But I’m only one writer, and not yet a published one at that. How does this list stack up with what you have success with in your own reading to writing life?

UPDATE 4/15: For those of you who don’t read the comments, my co-conspirator in the arcane art of writing genre fiction, Dan Bensen, responded at length, going so far as to put up an excellent blog post answering and providing resources to explore the questions posed on how China might have come to rule the world.

Dimensions of Good and Evil

Alignment has been on my brain of late. If you’ve never gotten into role-playing games, alignment is the scale by which the game identifies the moral and ethical stance a character is supposed to take. There are two basic axes: lawful vs. chaotic and good vs. evil. Characters tend to get grouped into these quadrants, with neutrality being a viable possibility on both axes:

Classic Alignment

The system is pretty good for your standard hero journey or typical high fantasy, and it definitely works in the structured boundaries of game play, but it breaks down faster than cheap make-up on the fourth of July when you try to apply it to real people. I think, in fact, that it breaks down nearly as quickly when you apply it to good fiction. I don’t believe this system was ever intended to be an informative or analytic tool for fiction, but I think that trying to design an alternative system for alignment opens up an interesting discussion about the nature of good and evil as well as the kind of paths characters can take to acting on their convictions of good or evil. For the fun of discussion, allow me to propose the following:

Facet 1: Self Interest vs. Greater Good

Self Interest vs Greater Good

Putting self interest and a commitment to the greater good on opposite points of the same axis would rob us of the opportunity to tease out some depth in the way these two critical concepts interact. When characters have the opportunity to experience both intense self interest and intense care for the greater good, you get great hero vs. self conflict, which is not the same as being well-balanced, or neutral, between these two sometimes conflicting notions, which is what that conflict would look like if self interest and the greater good were on the same axis. Constructing them as intersecting axes is more useful for asking, “If I plot out the relative values of these two ideals, what is the shape of the line between them going to look like, and what does that mean for my plot?

Facet 2: Efficacy & Decision Making

Efficacy and Decision Making

Lawful versus chaotic is such a complex concept that I had a hard time teasing out just a few data points worth looking at to try to arrive at a useful metric and I’ve left off a third dimension which probably lines up better with the traditional notion of chaotic vs. lawful. I think the fundamental question behind that dichotomy is whether characters derive their code of behavior from a top-down, external force, or from a bottom-up, internal force. I’m not  yet entirely sure how separate that question is from whether a character is more motivated by self interest or the greater good, however, so I’ve decided to keep that on the back burner.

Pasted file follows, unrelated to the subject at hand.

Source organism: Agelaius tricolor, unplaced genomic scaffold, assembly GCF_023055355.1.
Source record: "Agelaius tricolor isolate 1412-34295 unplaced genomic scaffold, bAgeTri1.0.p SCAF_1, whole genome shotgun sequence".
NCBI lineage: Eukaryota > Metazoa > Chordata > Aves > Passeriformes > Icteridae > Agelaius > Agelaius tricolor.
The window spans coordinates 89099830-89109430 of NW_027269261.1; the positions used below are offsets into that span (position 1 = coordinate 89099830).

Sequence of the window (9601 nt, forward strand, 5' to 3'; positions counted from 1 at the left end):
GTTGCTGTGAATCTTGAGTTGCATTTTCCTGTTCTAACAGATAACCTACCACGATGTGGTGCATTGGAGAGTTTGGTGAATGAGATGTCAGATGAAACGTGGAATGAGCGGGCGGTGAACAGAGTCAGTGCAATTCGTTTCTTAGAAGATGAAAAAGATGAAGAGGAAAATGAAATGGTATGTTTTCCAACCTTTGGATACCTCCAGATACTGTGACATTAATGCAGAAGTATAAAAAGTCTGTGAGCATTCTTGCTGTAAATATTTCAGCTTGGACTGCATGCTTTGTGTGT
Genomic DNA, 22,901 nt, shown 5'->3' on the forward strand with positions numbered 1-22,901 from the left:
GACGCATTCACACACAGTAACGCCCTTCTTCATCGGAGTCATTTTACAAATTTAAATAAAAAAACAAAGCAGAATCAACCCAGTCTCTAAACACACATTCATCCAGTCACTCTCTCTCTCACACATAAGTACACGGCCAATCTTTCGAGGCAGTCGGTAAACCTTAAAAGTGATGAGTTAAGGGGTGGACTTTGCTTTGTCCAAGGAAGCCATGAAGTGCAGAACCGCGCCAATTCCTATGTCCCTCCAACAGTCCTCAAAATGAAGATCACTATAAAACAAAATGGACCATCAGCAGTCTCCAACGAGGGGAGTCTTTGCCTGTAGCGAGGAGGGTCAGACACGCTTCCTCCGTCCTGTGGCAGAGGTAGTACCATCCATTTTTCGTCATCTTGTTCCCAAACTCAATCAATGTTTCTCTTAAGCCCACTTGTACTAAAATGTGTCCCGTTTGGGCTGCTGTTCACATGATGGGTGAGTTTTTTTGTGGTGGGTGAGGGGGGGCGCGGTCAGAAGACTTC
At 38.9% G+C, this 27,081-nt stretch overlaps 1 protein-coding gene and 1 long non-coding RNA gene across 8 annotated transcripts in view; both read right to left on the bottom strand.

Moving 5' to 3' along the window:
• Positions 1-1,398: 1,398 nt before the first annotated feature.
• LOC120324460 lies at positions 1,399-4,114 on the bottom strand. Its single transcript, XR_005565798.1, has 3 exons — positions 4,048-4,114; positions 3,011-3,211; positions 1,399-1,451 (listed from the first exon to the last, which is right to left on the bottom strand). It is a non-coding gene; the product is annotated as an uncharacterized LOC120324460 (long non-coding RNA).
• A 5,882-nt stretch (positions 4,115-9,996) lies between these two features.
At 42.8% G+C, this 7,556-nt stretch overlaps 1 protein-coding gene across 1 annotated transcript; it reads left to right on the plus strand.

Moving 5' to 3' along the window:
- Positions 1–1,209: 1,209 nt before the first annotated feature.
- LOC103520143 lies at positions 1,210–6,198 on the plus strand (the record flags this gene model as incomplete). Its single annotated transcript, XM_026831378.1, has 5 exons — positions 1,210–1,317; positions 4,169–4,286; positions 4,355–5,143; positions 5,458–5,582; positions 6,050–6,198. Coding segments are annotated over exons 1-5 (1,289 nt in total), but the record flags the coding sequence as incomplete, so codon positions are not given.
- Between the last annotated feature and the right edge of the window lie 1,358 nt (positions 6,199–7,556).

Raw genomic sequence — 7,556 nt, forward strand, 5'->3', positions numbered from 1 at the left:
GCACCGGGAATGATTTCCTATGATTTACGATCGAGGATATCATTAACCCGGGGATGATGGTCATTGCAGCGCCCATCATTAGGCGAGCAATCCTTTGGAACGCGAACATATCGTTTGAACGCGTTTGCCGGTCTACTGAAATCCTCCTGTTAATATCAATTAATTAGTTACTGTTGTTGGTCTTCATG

The aspects of decision making and situational response protocols that I do find incredibly useful to think about are whether a character is more of a gung-ho, intuitive thinker or a “Let’s step back and make a plan” sort of thinker. It’s also important to ask just how active a character is, primarily because this is one of the most critical places where character growth happens. In my reading experience, I have seen far fewer heroes move from evil to good than from running scared to empowered.

That brings up yet another dimension of alignment that matters much more for writers than it does for role-players: change over time. If some part of your hero’s alignment doesn’t shift over time, you’re missing out on a great part of their story that’s waiting to be told.

Trying to categorize the responses is mostly a philosophical exercise, I know. Whack me with a balloon. As a writer, I do still find it interesting and even useful to step back from time to time and ask myself. “What is this character’s alignment?  Are they acting in accordance with their alignment? If they’re acting outside of alignment, do I know why?” Changing up the axes by which I’m classifying my characters has, for me, blown open my thought process about what constitutes good and evil or law and chaos. I suppose that is what happens when you move from 9 possible rough permutations to 81…

What do you think? Any other key concepts you think I’m missing? Am I complicating the question without good cause? Discuss.

p.s. John pointed out that organizing the scales as intersecting axes is deceptive because these variables are all independent, and that it would be much more sensible to display the information as a set of sliding switches. He’s probably right, but I already had the charts made and put it, so hopefully that visual will work well enough for the moment. :)

The Primacy of Practice

I just started reading Lois McMaster Bujold’s Vorkosigan Saga last week. I started with Shards of Honor which is, as far as I can tell, her first published book. Bujold is a new addition to my lineup of sci-fi/fantasy storycrafter heroes, but her Sharing Knife series knocked my socks off, as did the fact that she has a damn fine record with Hugo and Nebula awards.

As a yet-to-be-published writer, I found a few things comforting about Shards of Honor: